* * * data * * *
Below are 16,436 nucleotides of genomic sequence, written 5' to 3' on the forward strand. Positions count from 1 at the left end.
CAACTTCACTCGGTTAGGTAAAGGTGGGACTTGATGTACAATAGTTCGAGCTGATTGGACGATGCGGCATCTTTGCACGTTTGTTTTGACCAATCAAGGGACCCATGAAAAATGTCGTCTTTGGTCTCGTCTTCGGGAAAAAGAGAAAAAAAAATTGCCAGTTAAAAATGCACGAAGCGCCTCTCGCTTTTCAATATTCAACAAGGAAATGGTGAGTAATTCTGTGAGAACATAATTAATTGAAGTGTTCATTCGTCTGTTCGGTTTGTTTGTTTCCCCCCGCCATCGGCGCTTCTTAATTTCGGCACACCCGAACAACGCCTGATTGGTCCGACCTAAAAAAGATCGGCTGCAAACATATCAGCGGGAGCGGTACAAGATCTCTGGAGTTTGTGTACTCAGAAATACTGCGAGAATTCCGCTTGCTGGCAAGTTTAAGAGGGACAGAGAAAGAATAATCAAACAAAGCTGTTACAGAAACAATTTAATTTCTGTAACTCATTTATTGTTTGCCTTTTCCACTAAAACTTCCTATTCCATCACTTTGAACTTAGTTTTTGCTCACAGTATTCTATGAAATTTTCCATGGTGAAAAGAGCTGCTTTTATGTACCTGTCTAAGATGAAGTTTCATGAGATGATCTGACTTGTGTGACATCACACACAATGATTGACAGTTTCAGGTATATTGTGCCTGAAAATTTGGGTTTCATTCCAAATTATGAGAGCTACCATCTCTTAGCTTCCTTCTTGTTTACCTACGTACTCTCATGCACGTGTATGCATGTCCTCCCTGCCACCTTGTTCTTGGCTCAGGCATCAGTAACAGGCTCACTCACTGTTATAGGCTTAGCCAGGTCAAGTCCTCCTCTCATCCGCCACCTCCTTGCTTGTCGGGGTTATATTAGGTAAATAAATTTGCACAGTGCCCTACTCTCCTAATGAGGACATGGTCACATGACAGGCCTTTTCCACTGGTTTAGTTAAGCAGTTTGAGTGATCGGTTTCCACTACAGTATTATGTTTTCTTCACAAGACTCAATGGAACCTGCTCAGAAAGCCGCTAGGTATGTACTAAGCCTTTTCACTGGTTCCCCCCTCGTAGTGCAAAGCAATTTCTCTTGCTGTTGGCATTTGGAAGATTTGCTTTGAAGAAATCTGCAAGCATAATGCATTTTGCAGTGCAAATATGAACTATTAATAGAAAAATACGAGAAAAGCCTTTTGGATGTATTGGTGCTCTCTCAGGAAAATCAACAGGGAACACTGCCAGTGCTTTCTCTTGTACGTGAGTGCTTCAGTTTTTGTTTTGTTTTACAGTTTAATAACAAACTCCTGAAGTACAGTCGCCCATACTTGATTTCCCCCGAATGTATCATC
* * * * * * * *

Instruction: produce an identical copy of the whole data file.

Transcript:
Below are 16,436 nucleotides of genomic sequence, written 5' to 3' on the forward strand. Positions count from 1 at the left end.
CAACTTCACTCGGTTAGGTAAAGGTGGGACTTGATGTACAATAGTTCGAGCTGATTGGACGATGCGGCATCTTTGCACGTTTGTTTTGACCAATCAAGGGACCCATGAAAAATGTCGTCTTTGGTCTCGTCTTCGGGAAAAAGAGAAAAAAAAATTGCCAGTTAAAAATGCACGAAGCGCCTCTCGCTTTTCAATATTCAACAAGGAAATGGTGAGTAATTCTGTGAGAACATAATTAATTGAAGTGTTCATTCGTCTGTTCGGTTTGTTTGTTTCCCCCCGCCATCGGCGCTTCTTAATTTCGGCACACCCGAACAACGCCTGATTGGTCCGACCTAAAAAAGATCGGCTGCAAACATATCAGCGGGAGCGGTACAAGATCTCTGGAGTTTGTGTACTCAGAAATACTGCGAGAATTCCGCTTGCTGGCAAGTTTAAGAGGGACAGAGAAAGAATAATCAAACAAAGCTGTTACAGAAACAATTTAATTTCTGTAACTCATTTATTGTTTGCCTTTTCCACTAAAACTTCCTATTCCATCACTTTGAACTTAGTTTTTGCTCACAGTATTCTATGAAATTTTCCATGGTGAAAAGAGCTGCTTTTATGTACCTGTCTAAGATGAAGTTTCATGAGATGATCTGACTTGTGTGACATCACACACAATGATTGACAGTTTCAGGTATATTGTGCCTGAAAATTTGGGTTTCATTCCAAATTATGAGAGCTACCATCTCTTAGCTTCCTTCTTGTTTACCTACGTACTCTCATGCACGTGTATGCATGTCCTCCCTGCCACCTTGTTCTTGGCTCAGGCATCAGTAACAGGCTCACTCACTGTTATAGGCTTAGCCAGGTCAAGTCCTCCTCTCATCCGCCACCTCCTTGCTTGTCGGGGTTATATTAGGTAAATAAATTTGCACAGTGCCCTACTCTCCTAATGAGGACATGGTCACATGACAGGCCTTTTCCACTGGTTTAGTTAAGCAGTTTGAGTGATCGGTTTCCACTACAGTATTATGTTTTCTTCACAAGACTCAATGGAACCTGCTCAGAAAGCCGCTAGGTATGTACTAAGCCTTTTCACTGGTTCCCCCCTCGTAGTGCAAAGCAATTTCTCTTGCTGTTGGCATTTGGAAGATTTGCTTTGAAGAAATCTGCAAGCATAATGCATTTTGCAGTGCAAATATGAACTATTAATAGAAAAATACGAGAAAAGCCTTTTGGATGTATTGGTGCTCTCTCAGGAAAATCAACAGGGAACACTGCCAGTGCTTTCTCTTGTACGTGAGTGCTTCAGTTTTTGTTTTGTTTTACAGTTTAATAACAAACTCCTGAAGTACAGTCGCCCATACTTGATTTCCCCCGAATGTATCATC